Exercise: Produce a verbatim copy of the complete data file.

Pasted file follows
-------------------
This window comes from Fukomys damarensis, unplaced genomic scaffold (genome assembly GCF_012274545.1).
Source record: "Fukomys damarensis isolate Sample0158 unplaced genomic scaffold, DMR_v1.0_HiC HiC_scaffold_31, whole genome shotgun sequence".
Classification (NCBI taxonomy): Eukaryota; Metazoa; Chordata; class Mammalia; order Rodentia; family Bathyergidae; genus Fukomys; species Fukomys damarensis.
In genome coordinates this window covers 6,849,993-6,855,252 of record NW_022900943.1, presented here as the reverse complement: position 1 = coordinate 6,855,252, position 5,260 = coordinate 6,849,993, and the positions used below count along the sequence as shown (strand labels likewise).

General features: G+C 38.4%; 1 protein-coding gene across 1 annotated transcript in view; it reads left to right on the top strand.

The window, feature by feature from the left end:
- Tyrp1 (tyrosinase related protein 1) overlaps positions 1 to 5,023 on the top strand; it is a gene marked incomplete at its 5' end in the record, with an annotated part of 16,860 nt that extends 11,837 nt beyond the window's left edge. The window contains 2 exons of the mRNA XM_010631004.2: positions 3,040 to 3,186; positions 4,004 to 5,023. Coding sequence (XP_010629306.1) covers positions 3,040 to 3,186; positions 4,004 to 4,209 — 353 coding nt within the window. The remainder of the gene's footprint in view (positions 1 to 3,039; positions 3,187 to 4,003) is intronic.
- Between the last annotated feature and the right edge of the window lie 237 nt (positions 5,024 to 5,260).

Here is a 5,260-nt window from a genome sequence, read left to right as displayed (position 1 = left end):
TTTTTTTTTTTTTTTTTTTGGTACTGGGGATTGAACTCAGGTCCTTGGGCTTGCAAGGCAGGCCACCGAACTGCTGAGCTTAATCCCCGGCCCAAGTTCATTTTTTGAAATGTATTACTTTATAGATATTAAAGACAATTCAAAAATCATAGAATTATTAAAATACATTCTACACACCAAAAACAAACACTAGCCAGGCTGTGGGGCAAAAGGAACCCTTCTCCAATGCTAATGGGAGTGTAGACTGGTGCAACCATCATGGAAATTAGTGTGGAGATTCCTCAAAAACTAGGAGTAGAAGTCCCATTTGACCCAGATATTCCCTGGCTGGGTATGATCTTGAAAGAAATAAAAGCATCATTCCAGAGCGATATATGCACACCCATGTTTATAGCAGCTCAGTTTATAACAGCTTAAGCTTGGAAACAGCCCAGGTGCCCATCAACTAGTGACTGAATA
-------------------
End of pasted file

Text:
This window comes from Fukomys damarensis, unplaced genomic scaffold (genome assembly GCF_012274545.1).
Source record: "Fukomys damarensis isolate Sample0158 unplaced genomic scaffold, DMR_v1.0_HiC HiC_scaffold_31, whole genome shotgun sequence".
Classification (NCBI taxonomy): Eukaryota; Metazoa; Chordata; class Mammalia; order Rodentia; family Bathyergidae; genus Fukomys; species Fukomys damarensis.
In genome coordinates this window covers 6,849,993-6,855,252 of record NW_022900943.1, presented here as the reverse complement: position 1 = coordinate 6,855,252, position 5,260 = coordinate 6,849,993, and the positions used below count along the sequence as shown (strand labels likewise).

General features: G+C 38.4%; 1 protein-coding gene across 1 annotated transcript in view; it reads left to right on the top strand.

The window, feature by feature from the left end:
- Tyrp1 (tyrosinase related protein 1) overlaps positions 1 to 5,023 on the top strand; it is a gene marked incomplete at its 5' end in the record, with an annotated part of 16,860 nt that extends 11,837 nt beyond the window's left edge. The window contains 2 exons of the mRNA XM_010631004.2: positions 3,040 to 3,186; positions 4,004 to 5,023. Coding sequence (XP_010629306.1) covers positions 3,040 to 3,186; positions 4,004 to 4,209 — 353 coding nt within the window. The remainder of the gene's footprint in view (positions 1 to 3,039; positions 3,187 to 4,003) is intronic.
- Between the last annotated feature and the right edge of the window lie 237 nt (positions 5,024 to 5,260).

Here is a 5,260-nt window from a genome sequence, read left to right as displayed (position 1 = left end):
TTTTTTTTTTTTTTTTTTTGGTACTGGGGATTGAACTCAGGTCCTTGGGCTTGCAAGGCAGGCCACCGAACTGCTGAGCTTAATCCCCGGCCCAAGTTCATTTTTTGAAATGTATTACTTTATAGATATTAAAGACAATTCAAAAATCATAGAATTATTAAAATACATTCTACACACCAAAAACAAACACTAGCCAGGCTGTGGGGCAAAAGGAACCCTTCTCCAATGCTAATGGGAGTGTAGACTGGTGCAACCATCATGGAAATTAGTGTGGAGATTCCTCAAAAACTAGGAGTAGAAGTCCCATTTGACCCAGATATTCCCTGGCTGGGTATGATCTTGAAAGAAATAAAAGCATCATTCCAGAGCGATATATGCACACCCATGTTTATAGCAGCTCAGTTTATAACAGCTTAAGCTTGGAAACAGCCCAGGTGCCCATCAACTAGTGACTGAATA